Office of Media Relations
The 238th Commencement
Greta Pemberton and Ari Savitzky To Deliver Senior Orations
Greta Pemberton of Silver Spring, Md., and Ari Savitzky of Providence, R.I., will deliver senior orations to their classmates on Sunday, May 28, 2006, at 12:50 p.m. on The College Green. Pemberton’s address is titled “Consider Play,” and Savitzky’s is titled “Save the Oration (for Tomorrow).”
PROVIDENCE, R.I. — Brown University’s graduating Class of 2006 will hear orations from two classmates – the first from a social and political activist, the second from a theologian and future minister – during the University’s 238th Commencement Ceremony Sunday, May 28, 2006, at 12:50 p.m. on The College Green.
Ari Savitzky of Providence, R.I., and Greta Pemberton of Silver Spring, Md., have been selected as senior orators, a traditional highlight of Brown’s Commencement Weekend. They were chosen from more than 50 applicants by a group of faculty, deans and graduating seniors.
“Everyone will enjoy these two quite different speeches immensely,” said Steven Cornish, associate dean of the College and a member of the selection committee. “Greta’s speech is a very amusing yet meaningful rumination on the meaning of play in our lives, while Ari will weave together historical and contemporary themes as he reveals the ‘town and gown’ history of the Brown University Commencement address.”
Providence native Savitzky is a local history buff who has attended school since kindergarten within walking distance of Brown. He’s spent his undergraduate life steeped in politics: working on the presidential campaign of Howard Dean, serving as senior class co-president, and on the Undergraduate Council of Students. This pivotal player in the intramural softball team The Sock Puppets also has written for The Brown Daily Herald and illustrated for The College Hill Independent.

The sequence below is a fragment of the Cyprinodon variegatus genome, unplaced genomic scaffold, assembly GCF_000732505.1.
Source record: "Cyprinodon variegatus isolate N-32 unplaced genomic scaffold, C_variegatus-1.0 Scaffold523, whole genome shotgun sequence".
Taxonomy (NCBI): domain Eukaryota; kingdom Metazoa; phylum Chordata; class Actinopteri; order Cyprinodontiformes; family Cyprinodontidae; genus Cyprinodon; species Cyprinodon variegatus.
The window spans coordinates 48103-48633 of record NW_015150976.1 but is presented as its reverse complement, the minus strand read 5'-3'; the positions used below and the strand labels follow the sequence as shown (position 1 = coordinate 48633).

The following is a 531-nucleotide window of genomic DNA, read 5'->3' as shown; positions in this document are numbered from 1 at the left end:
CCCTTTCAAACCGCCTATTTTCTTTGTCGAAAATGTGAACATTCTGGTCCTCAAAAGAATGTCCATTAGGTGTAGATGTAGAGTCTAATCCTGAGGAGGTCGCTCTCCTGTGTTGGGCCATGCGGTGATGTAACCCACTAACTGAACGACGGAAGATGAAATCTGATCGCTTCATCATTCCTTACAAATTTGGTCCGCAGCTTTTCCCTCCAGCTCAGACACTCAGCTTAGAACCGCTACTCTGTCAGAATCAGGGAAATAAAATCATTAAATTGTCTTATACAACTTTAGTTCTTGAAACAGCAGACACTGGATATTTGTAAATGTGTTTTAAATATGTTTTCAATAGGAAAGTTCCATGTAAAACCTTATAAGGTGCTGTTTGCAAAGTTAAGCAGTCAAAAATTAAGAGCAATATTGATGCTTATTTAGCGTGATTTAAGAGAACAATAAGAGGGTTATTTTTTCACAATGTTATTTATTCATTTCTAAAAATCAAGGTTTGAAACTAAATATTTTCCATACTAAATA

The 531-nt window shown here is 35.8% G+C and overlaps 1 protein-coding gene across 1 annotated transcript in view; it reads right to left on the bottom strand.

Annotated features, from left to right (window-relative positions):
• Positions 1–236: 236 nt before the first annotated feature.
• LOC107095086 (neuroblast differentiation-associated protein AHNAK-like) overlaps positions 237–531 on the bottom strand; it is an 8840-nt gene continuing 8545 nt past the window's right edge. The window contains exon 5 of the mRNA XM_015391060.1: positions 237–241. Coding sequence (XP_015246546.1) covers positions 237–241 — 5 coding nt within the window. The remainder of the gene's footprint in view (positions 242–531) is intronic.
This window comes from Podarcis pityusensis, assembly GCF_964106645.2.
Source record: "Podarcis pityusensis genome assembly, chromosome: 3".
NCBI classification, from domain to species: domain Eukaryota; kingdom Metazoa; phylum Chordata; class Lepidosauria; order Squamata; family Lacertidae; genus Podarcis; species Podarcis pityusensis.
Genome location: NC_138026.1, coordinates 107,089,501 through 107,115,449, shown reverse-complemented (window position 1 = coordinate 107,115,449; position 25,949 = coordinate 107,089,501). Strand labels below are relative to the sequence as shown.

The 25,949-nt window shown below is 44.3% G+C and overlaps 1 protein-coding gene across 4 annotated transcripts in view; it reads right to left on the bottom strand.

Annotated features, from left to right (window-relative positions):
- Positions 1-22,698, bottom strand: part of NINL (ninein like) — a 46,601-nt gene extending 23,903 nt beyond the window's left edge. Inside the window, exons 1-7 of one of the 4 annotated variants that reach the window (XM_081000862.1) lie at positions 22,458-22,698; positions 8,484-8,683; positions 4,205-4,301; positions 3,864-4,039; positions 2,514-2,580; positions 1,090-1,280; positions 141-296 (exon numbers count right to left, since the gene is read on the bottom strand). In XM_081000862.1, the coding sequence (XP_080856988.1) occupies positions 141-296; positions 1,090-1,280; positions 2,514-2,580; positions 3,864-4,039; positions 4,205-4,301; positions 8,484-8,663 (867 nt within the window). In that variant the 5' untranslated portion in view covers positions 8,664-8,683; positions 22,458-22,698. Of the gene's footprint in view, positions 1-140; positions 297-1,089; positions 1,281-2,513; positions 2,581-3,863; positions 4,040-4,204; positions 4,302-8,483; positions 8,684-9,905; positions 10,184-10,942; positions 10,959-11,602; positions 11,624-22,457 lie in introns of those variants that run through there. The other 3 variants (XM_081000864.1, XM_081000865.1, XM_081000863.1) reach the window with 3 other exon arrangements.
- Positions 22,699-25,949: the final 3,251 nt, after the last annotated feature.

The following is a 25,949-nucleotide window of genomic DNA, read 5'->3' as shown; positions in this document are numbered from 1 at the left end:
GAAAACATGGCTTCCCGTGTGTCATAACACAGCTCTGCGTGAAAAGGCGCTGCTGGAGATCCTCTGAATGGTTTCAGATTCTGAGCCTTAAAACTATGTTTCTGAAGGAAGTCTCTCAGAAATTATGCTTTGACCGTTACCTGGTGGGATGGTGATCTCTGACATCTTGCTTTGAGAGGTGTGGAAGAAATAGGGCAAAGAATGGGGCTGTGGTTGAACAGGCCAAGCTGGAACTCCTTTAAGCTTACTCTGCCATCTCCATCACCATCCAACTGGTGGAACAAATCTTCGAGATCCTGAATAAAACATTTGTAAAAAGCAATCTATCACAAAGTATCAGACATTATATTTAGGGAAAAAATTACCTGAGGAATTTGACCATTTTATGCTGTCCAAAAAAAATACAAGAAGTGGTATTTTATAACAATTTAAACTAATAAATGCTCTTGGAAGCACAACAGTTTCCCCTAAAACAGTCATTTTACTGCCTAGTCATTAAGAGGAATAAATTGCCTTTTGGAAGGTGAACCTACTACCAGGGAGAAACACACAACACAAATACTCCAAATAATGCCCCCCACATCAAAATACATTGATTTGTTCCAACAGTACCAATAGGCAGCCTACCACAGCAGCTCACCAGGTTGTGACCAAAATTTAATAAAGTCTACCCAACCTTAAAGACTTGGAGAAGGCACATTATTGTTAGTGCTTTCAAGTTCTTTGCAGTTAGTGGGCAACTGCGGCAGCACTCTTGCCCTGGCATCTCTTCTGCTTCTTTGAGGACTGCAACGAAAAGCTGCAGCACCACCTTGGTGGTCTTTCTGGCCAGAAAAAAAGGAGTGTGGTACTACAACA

“I feel a little sorry for the people who have to listen to me ... but I’ll try and touch on the meaning of being up there on the podium as much as possible,” Savitzky says. In his speech, titled “Save the Oration (for Tomorrow),” Savitzky will explain the interesting evolution of the Commencement speech at Brown and in Rhode Island, and how important a milestone it really is.
He remains undecided on his post-graduation plans – seeking his fortune around the world, considering a job on Capitol Hill in Washington, D.C., or delving into local Rhode Island politics. His parents, Eve and David Savitzky, live in Providence.
Pemberton is also a history major, but with very different post-graduation plans. Since graduating from Richard Montgomery High School in Rockville, Md., Pemberton has decided to become a Unitarian minister. “It’s something that I came to over my time here at Brown,” she says. When she is not helping other students with writing as a teaching fellow, she acts in improvisational comedy troupes on campus. Pemberton has led many groups in BOLT, the Brown Outdoor Leadership Training program.
In her speech, Pemberton will unpack her reasons for her decision to become a Unitarian minister, weaving that commentary into an exposition on the importance of play – spiritual, academic, or purely for amusement itself. Post graduation, she hopes to “write and do a lot of social justice.” She will also shepherd Web and production aspects of the award-winning Public Radio International syndicated radio show “Open Source” with Christopher Lydon. Her parents Miriam and Alan Pemberton live in Silver Spring, Md.